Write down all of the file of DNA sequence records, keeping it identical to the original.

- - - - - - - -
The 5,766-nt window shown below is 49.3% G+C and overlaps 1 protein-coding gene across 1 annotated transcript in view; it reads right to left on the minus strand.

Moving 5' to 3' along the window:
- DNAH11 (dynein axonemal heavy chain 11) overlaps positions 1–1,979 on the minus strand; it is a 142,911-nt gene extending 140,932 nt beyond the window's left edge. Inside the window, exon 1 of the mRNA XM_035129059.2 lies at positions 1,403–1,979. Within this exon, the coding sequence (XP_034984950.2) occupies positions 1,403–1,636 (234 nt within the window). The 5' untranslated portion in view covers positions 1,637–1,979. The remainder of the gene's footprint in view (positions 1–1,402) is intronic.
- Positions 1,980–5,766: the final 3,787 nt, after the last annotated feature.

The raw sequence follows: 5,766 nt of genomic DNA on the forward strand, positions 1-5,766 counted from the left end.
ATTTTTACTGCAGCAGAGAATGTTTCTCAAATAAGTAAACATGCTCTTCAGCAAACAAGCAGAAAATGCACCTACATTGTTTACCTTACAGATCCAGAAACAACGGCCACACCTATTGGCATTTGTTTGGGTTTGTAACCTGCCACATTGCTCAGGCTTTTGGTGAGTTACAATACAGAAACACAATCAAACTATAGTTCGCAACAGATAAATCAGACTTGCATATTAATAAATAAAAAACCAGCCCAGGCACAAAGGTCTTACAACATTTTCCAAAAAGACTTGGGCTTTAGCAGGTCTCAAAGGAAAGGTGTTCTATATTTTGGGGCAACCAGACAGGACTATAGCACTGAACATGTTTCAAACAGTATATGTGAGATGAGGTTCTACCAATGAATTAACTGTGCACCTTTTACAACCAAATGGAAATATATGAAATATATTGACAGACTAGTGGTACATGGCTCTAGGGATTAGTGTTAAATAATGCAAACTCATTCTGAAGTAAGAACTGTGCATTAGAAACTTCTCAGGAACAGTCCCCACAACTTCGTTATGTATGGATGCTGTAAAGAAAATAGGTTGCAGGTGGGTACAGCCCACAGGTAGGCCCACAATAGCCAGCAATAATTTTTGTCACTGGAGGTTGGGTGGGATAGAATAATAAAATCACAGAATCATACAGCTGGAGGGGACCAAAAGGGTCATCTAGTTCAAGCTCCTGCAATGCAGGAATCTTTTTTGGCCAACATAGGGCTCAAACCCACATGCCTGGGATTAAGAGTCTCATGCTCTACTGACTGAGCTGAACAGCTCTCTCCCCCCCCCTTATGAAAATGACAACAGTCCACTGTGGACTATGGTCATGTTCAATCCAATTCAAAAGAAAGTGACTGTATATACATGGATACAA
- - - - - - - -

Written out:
The 5,766-nt window shown below is 49.3% G+C and overlaps 1 protein-coding gene across 1 annotated transcript in view; it reads right to left on the minus strand.

Moving 5' to 3' along the window:
- DNAH11 (dynein axonemal heavy chain 11) overlaps positions 1–1,979 on the minus strand; it is a 142,911-nt gene extending 140,932 nt beyond the window's left edge. Inside the window, exon 1 of the mRNA XM_035129059.2 lies at positions 1,403–1,979. Within this exon, the coding sequence (XP_034984950.2) occupies positions 1,403–1,636 (234 nt within the window). The 5' untranslated portion in view covers positions 1,637–1,979. The remainder of the gene's footprint in view (positions 1–1,402) is intronic.
- Positions 1,980–5,766: the final 3,787 nt, after the last annotated feature.

The raw sequence follows: 5,766 nt of genomic DNA on the forward strand, positions 1-5,766 counted from the left end.
ATTTTTACTGCAGCAGAGAATGTTTCTCAAATAAGTAAACATGCTCTTCAGCAAACAAGCAGAAAATGCACCTACATTGTTTACCTTACAGATCCAGAAACAACGGCCACACCTATTGGCATTTGTTTGGGTTTGTAACCTGCCACATTGCTCAGGCTTTTGGTGAGTTACAATACAGAAACACAATCAAACTATAGTTCGCAACAGATAAATCAGACTTGCATATTAATAAATAAAAAACCAGCCCAGGCACAAAGGTCTTACAACATTTTCCAAAAAGACTTGGGCTTTAGCAGGTCTCAAAGGAAAGGTGTTCTATATTTTGGGGCAACCAGACAGGACTATAGCACTGAACATGTTTCAAACAGTATATGTGAGATGAGGTTCTACCAATGAATTAACTGTGCACCTTTTACAACCAAATGGAAATATATGAAATATATTGACAGACTAGTGGTACATGGCTCTAGGGATTAGTGTTAAATAATGCAAACTCATTCTGAAGTAAGAACTGTGCATTAGAAACTTCTCAGGAACAGTCCCCACAACTTCGTTATGTATGGATGCTGTAAAGAAAATAGGTTGCAGGTGGGTACAGCCCACAGGTAGGCCCACAATAGCCAGCAATAATTTTTGTCACTGGAGGTTGGGTGGGATAGAATAATAAAATCACAGAATCATACAGCTGGAGGGGACCAAAAGGGTCATCTAGTTCAAGCTCCTGCAATGCAGGAATCTTTTTTGGCCAACATAGGGCTCAAACCCACATGCCTGGGATTAAGAGTCTCATGCTCTACTGACTGAGCTGAACAGCTCTCTCCCCCCCCCTTATGAAAATGACAACAGTCCACTGTGGACTATGGTCATGTTCAATCCAATTCAAAAGAAAGTGACTGTATATACATGGATACAA